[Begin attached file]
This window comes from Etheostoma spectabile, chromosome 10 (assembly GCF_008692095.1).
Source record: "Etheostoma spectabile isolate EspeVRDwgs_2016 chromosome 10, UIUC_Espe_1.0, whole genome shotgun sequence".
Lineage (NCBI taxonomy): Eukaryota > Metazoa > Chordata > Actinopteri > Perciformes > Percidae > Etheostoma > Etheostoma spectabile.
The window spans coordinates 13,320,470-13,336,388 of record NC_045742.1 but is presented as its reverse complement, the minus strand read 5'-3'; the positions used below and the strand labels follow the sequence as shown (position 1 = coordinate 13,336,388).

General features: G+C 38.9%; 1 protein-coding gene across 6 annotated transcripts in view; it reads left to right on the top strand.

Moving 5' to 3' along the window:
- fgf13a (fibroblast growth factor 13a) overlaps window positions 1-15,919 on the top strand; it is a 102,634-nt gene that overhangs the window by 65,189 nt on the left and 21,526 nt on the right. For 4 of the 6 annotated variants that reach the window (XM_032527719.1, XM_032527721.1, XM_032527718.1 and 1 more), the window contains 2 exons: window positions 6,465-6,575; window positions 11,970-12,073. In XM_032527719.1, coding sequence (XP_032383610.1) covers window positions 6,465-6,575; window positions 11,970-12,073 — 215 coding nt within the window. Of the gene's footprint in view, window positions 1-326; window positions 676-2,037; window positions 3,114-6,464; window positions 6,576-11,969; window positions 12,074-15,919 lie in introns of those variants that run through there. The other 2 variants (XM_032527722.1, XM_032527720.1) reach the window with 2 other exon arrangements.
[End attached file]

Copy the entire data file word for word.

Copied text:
This window comes from Etheostoma spectabile, chromosome 10 (assembly GCF_008692095.1).
Source record: "Etheostoma spectabile isolate EspeVRDwgs_2016 chromosome 10, UIUC_Espe_1.0, whole genome shotgun sequence".
Lineage (NCBI taxonomy): Eukaryota > Metazoa > Chordata > Actinopteri > Perciformes > Percidae > Etheostoma > Etheostoma spectabile.
The window spans coordinates 13,320,470-13,336,388 of record NC_045742.1 but is presented as its reverse complement, the minus strand read 5'-3'; the positions used below and the strand labels follow the sequence as shown (position 1 = coordinate 13,336,388).

General features: G+C 38.9%; 1 protein-coding gene across 6 annotated transcripts in view; it reads left to right on the top strand.

Moving 5' to 3' along the window:
- fgf13a (fibroblast growth factor 13a) overlaps window positions 1-15,919 on the top strand; it is a 102,634-nt gene that overhangs the window by 65,189 nt on the left and 21,526 nt on the right. For 4 of the 6 annotated variants that reach the window (XM_032527719.1, XM_032527721.1, XM_032527718.1 and 1 more), the window contains 2 exons: window positions 6,465-6,575; window positions 11,970-12,073. In XM_032527719.1, coding sequence (XP_032383610.1) covers window positions 6,465-6,575; window positions 11,970-12,073 — 215 coding nt within the window. Of the gene's footprint in view, window positions 1-326; window positions 676-2,037; window positions 3,114-6,464; window positions 6,576-11,969; window positions 12,074-15,919 lie in introns of those variants that run through there. The other 2 variants (XM_032527722.1, XM_032527720.1) reach the window with 2 other exon arrangements.